Not weapons? A July 2004 memo from the Navy, widely available, specifically states that this UARC will be devoted to improving "systems performance of Department of Defense weapon systems."

• UARC research would, in effect, hand access to our resources, facilities and intellectual power to the Pentagon.

Gibson and Fitzgerald say that is "completely untrue." The contract and Federal regulations say otherwise.

There are legitimate concerns about the health, safety and welfare of our community.

Gibson and Fitzgerald argue that we shouldn't worry because UARC research would be the same as any other type of reseach that already exists at UH.

Not true. Read the contract. The UARC will be funding weapons-related research that the Navy wants conducted. Any UARC research can be classified so that the public and UH community will not have access to it.

Gibson and Fitzgerald must read the contract and the other federal regulations that underlie it. We may never know what research a UARC undertakes.

• Isn't the UARC going to cost UH a great deal of money to implement?

Gibson and Fitzgerald acknowledge that UH may have to put up $3.5 million in start-up costs. What do we get in return? The contract is completely mute on that topic.

The Navy is not going to guarantee a single cent in return for our start-up funds — not $50 million, not $10 million, not 10 cents!

To sign such a contract would breach the fiduciary duty of the university to the public and state funding bodies, particularly the legislature. Yes indeed, that $3.5 million would address many other needs at UH.

• You can't have "aloha" with this type of research at our beautiful campus.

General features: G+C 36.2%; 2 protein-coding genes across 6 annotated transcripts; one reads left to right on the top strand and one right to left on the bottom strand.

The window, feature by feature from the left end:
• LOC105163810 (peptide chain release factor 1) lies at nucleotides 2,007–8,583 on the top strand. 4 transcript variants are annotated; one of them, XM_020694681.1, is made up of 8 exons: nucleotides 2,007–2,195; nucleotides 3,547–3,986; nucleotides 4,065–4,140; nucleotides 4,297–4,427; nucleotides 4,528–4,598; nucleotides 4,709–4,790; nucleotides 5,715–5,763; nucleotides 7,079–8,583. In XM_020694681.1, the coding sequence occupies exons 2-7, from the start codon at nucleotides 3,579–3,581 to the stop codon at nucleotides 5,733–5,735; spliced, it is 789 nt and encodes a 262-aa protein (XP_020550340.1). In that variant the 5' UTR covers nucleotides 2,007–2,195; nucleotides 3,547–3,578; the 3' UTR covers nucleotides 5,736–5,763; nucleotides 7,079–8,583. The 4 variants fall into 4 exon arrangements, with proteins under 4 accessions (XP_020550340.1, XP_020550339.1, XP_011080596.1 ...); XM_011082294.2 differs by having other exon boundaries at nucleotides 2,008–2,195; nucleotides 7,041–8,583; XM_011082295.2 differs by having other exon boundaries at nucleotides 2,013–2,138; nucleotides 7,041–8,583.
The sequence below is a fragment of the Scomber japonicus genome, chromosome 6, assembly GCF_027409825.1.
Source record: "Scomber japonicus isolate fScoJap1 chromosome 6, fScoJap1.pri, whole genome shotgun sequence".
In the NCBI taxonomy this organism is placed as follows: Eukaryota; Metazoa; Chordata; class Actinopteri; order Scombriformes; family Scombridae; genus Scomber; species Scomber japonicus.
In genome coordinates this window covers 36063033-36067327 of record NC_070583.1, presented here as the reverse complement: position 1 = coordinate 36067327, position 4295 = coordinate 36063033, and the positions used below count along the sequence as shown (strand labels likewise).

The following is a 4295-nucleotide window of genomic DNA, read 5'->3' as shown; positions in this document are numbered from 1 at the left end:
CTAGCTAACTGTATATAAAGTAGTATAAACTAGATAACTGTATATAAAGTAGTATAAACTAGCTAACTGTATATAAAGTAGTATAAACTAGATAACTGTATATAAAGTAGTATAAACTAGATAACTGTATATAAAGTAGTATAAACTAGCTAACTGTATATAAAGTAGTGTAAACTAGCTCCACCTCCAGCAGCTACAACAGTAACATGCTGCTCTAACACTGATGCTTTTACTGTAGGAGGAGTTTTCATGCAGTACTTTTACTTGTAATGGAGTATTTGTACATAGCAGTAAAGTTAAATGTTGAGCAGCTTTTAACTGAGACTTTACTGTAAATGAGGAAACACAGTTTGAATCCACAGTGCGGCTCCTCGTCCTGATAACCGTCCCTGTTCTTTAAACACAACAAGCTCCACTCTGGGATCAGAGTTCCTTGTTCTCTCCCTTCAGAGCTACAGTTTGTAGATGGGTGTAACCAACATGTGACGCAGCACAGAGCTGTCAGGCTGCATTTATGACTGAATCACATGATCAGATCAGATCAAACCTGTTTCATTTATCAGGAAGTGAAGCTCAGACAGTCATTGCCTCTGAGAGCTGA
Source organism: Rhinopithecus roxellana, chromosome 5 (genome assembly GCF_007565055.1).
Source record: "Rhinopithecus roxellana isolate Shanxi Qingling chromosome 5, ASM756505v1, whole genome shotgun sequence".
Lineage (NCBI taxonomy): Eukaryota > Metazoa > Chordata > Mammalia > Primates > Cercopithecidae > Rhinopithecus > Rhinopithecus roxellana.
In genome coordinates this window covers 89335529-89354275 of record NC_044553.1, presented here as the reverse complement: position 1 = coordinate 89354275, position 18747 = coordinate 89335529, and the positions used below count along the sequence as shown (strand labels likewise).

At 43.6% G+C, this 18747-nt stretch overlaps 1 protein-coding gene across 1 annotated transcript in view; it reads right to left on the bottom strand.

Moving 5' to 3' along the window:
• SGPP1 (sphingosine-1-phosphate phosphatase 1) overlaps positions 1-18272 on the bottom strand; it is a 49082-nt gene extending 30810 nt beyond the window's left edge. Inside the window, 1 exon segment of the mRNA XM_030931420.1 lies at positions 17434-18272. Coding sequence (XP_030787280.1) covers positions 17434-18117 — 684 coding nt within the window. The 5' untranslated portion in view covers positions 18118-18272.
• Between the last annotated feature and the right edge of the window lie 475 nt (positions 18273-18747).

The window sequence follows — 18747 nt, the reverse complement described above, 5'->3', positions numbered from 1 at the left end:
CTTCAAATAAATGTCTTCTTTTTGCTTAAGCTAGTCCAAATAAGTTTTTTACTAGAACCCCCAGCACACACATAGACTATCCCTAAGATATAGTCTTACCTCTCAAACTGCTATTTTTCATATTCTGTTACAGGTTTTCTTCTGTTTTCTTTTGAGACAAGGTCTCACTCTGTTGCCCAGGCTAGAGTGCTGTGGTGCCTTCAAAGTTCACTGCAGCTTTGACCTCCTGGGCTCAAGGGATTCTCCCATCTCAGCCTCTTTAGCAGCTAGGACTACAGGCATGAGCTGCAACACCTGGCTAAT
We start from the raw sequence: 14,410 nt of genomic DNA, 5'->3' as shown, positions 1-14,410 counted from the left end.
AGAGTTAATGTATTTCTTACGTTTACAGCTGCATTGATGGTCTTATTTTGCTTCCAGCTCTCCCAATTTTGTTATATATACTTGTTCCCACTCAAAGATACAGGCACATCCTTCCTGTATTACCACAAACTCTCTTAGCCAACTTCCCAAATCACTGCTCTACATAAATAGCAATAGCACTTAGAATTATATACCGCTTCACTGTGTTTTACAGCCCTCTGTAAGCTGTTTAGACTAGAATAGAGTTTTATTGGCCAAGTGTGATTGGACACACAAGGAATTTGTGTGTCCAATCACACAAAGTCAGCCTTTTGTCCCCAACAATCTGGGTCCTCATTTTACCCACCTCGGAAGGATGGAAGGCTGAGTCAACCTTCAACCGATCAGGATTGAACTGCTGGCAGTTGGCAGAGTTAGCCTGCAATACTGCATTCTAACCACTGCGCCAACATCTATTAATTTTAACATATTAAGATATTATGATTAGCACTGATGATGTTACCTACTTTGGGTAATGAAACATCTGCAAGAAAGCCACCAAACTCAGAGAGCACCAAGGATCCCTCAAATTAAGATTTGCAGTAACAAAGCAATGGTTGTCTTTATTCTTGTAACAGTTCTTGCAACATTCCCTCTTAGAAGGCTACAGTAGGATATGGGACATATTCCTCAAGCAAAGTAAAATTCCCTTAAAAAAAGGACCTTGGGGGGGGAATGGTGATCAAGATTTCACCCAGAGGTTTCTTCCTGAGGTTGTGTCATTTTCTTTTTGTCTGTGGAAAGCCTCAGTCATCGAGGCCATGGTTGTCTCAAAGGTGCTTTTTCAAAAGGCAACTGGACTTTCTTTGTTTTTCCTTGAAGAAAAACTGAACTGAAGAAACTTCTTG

Sadly, as someone at the Board of Regents hearing said, "this aloha thing is overdone." I assume from their comments that Gibson and Fitzgerald may be echoing that sentiment.

After all, what place is there for aloha at a university in Hawai'i, on lands that were once owned by the Native Hawaiian government, with a strategic plan that calls for perpetuating Hawaiian culture and values?

It is not for me to say what aloha means to the native people or to our university. But it is important to note that every Native Hawaiian group, including the Kuali'i Council representing Native faculty and staff, unanimously opposes the UARC. No aloha, no Hawai'i.

Because of many limits on sharing UARC knowledge with the community and even with other researchers, as specified in the contract, it is very likely that the UARC will not benefit our community, nor will it add to innovation here.

In fact, there are empirical data available that show a drop in innovation research in direct correlation with an increase in military research.

Such is the state of the debate on the UARC. The UH would do well to put this whole issue behind us and spend our time more productively seeking ways to continue as one of the primary economic engines of Hawai'i and as a beacon of hope and relevant knowledge for our people.

Joel Fischer is a professor at the University of Hawai'i School of Social Work. He wrote this commentary for The Advertiser.